I won’t go over every story, because that would be a bit tedious. Basically every story was great, which pleased me immensely!
Vina Jie-Min Prasad starts off the anthology with “A Guide for Working Breeds,” written as a series of chats between two bots. One is required to be the mentor for the other, who is pretty new to the whole work-scene; the slight boredom and irritation of the first is set off against the enthusiasm of the newb and feels all too real. The entire narrative is in chat; Prasad works in enough detail that by the end of it I felt like I had read far more narrative than was actually on the page. Very nice.
On the other hand, Peter Watts’ “Test 4 Echo” is not nice. It’s a great story, but it’s not nice. It’s got solar exploration and an intriguing design for a robot on Enceladus, but the way that the robot is treated is not nice. It’s got discussion of developing robot sentience, but the way it works out is not nice. I really enjoyed it… but it’s not nice.
“The Hurt Pattern,” from Tochi Onyebuchi, is a terrifying look at a very near, very plausible future that is more about the humans than the robots, because it’s about how humans teach robots and what we can unconsciously impart, and how that can be manipulated and used for profit, or nefarious purpose. I found this story distressing, actually, because it’s so very believable: how algorithms can be used to affect society. Including law enforcement.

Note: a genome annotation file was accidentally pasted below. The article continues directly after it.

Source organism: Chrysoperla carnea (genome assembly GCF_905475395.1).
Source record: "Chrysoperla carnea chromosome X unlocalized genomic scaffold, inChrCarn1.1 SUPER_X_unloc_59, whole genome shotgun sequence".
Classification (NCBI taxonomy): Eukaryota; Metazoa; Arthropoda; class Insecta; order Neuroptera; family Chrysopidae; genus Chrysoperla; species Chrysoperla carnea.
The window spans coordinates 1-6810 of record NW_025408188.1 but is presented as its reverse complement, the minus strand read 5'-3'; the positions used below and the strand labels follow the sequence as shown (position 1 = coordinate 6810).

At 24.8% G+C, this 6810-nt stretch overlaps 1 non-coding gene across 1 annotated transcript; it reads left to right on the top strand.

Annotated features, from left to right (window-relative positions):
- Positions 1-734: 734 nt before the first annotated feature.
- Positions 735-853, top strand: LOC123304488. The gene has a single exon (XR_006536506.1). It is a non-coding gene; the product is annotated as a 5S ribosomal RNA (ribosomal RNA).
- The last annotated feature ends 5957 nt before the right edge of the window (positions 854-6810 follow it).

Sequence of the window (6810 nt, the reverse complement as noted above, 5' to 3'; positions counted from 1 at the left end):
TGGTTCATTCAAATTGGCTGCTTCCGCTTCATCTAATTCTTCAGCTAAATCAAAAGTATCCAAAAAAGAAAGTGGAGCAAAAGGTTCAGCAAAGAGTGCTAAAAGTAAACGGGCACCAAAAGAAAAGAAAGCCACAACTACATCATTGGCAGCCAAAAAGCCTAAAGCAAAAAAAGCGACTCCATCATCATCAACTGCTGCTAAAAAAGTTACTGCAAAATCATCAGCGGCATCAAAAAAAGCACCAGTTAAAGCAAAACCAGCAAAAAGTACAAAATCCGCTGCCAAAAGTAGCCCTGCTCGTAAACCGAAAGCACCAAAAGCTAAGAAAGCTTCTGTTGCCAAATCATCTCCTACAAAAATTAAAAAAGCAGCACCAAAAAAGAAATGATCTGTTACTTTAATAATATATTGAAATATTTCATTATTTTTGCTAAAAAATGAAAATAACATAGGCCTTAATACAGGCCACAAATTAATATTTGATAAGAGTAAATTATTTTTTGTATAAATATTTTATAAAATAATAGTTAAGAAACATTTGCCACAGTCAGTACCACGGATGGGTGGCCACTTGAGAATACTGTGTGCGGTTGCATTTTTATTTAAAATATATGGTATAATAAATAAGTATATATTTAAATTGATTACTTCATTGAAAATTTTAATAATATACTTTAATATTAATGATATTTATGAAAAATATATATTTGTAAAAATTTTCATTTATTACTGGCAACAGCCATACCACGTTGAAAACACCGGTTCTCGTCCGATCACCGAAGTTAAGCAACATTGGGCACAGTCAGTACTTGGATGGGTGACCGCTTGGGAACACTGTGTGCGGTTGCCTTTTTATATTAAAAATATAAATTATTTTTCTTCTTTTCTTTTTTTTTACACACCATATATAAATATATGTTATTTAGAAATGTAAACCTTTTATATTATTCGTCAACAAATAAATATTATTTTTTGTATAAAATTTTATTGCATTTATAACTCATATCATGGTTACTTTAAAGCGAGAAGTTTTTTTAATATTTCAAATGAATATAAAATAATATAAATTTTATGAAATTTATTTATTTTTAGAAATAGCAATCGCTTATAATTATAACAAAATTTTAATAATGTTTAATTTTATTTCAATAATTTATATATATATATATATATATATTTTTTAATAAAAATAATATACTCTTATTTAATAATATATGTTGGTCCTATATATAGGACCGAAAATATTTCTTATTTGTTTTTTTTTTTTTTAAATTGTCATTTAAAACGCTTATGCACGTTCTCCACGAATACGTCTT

In-built obsolesce crops up a few times, and perhaps nowhere as poignantly as in John Chu’s “Dancing with Death” which features a robot that should be on its way out and a mechanic who is more than he seems and also a really, really good mechanic. This one really is beautiful.
Sofia Samatar contributes probably my favourite story, in “Fairy Tales for Robots.” Onyebuchi presented a nightmare scenario for what might happen with the way humans teach algorithms; Samatar presents someone trying to teach a ‘robot'(ish) to think for itself, to consider how stories might guide decisions and attitudes. The way Samatar takes fairytales and myths – some familiar to my Anglo-Australian upbringing, others not so – and demonstrates how they can be seen as relevant to an artificial life is just breathtaking, it’s so imaginative. I really, really loved this piece.
I recently did a thing. Perhaps a silly thing, perhaps a pointless thing. I fell off – or, perhaps, swan-dived – off the cliff. I finally watched Twilight.
It was a Sunday night. I was in need of something that didn’t require much attention, as I wanted to knit.
Notice how I need to justify myself? Oh Twilight, the amount and type of emotion you stir simply by being named.